2. I totally agree with you that every project needs some kind of planning. The larger the project, the more planning is needed. But that is not the same as saying that large projects need to be waterfall at all. The agile community is talking more and more about Scaled Agile, SAFe. The SAFe have a concept called the Architectual Runway, where the skeleton of the applications are planned. No matter what, the role of architect, going from enterprise architects, solution architects, application architects, security to infrastructure architects is still very much needed. The difference must lie in the way things are communicated and value is created. In the waterfall world, a bunch of architects often said in the "white tower" and made lots of great ideas, but they rarely talked with the delivery teams about the ideas. And the only way to make value from ideas is to make sure the delivery team understand them.

    When should the architecture happen then? My take is, that there need to be some architecual planning before the project starts – in the Architectural runway "phase". But one of the main parts of agile is that nothing is set in stone, so the architect must evolve from the initial thoughts. Thats also why the documentation of the architecture consist of only what is necessary to communicate the thoughts – and that is typically a few diagrams.

    Another point related to this is the devops work. In order to ensure that products can be deliered after every sprint, the entire devops infrastructure must be up and running – andd thats not an easy task, especially if the team is new to continous delivery. As with the architectual runway, I believe there should be an devOps runway, where the entire work from checkin to delivered code can be planned and tested, so the delivery team can make use of it from day one.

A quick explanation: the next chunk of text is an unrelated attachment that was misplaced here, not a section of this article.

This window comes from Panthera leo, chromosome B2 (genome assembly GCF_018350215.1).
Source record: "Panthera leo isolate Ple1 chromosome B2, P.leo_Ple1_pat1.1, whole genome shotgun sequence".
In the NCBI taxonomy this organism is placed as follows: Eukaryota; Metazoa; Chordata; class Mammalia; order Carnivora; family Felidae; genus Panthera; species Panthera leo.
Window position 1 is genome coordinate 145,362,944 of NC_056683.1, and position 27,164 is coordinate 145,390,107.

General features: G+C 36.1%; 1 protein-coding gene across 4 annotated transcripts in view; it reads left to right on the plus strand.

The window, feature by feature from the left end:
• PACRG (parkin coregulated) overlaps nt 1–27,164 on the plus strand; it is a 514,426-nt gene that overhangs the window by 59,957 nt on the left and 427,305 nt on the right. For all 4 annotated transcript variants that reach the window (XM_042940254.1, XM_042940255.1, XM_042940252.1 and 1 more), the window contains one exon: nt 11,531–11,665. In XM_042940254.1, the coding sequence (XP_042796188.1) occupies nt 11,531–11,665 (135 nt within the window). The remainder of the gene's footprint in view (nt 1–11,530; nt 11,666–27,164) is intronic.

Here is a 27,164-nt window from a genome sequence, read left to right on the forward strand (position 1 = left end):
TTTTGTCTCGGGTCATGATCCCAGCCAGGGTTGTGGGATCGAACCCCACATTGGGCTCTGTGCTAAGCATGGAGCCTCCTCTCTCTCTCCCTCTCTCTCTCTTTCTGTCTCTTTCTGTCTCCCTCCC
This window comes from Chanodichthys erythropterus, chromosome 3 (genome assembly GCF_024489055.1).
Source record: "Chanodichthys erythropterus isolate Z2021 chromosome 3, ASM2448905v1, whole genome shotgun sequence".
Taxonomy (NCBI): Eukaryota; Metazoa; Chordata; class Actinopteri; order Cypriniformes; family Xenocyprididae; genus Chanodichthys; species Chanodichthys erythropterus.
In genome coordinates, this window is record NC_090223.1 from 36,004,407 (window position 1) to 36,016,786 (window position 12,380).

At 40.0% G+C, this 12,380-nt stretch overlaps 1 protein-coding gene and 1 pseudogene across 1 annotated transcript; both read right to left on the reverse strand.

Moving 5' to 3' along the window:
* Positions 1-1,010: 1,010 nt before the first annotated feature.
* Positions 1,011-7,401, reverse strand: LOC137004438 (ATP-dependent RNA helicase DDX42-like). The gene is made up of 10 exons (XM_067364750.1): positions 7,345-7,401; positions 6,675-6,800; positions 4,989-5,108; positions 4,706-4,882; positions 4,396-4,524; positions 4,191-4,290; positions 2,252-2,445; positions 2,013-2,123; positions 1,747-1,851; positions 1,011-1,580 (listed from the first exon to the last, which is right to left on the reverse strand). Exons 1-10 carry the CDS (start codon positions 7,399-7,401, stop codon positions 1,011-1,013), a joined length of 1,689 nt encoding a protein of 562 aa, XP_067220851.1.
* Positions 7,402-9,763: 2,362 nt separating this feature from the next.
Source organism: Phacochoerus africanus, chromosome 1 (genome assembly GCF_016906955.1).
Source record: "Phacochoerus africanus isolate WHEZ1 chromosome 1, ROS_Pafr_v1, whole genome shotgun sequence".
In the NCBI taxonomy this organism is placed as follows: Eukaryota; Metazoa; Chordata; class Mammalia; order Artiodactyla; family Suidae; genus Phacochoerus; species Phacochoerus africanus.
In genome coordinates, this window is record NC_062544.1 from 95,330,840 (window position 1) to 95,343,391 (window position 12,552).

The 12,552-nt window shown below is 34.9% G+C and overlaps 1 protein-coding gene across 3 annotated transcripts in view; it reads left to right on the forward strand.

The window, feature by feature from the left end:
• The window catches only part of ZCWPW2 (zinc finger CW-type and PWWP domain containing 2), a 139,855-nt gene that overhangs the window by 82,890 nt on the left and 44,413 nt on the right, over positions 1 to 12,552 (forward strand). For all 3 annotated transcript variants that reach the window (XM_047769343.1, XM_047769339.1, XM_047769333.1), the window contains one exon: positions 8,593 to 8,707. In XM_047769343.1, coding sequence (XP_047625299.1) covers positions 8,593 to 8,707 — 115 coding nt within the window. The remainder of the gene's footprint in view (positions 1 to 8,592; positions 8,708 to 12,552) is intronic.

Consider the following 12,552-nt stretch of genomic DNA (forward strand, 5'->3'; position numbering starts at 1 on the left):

Thanks for a great podcast. Listening to every episode.



  3. If you have AN agile team, it's true that you don't need an architect – it can be a shared role on THE team. Architecture is not big design up front, though. It's a matter of design coherence and goes on over time just like implementation and domain model evolution. If you are in an organization with multiple teams needing to build autonomous pieces with an overall coherence to serve the needs of a larger domain, those teams should be focused on their own subdomains. Someone needs to have the big picture in view. The role of the architect becomes that of keeping the bigger picture coherent and aligned, making the decisions that cross team boundaries, creating or planning for cross-cutting concerns, and acting as a consultant or extra coding muscle to teams with immediate needs.

  4. I think this is an important question. In fact, I wrote a post about – Different companies and teams may arrive at different answers, but it should be a thoughtful answer regardless of the decision.

  5. Why insist on being called architects? Why can't you call yourselves Computer Scientists, Information Technologists, Information Scientists or Computer Engineers instead of being QUACK architects? Those titles fully fit your degrees and career. You may even fully professionalise your degrees by having licensing examinations just like real architects and real engineers. Are you ashamed of your degrees and are you afraid of licensing exams?

  6. To become relevant, you should change your name to Computer Scientists and be state licensed by having a state sponsored professional licensing exams. Stop being QUACKS and ARCHITECT WANNABES.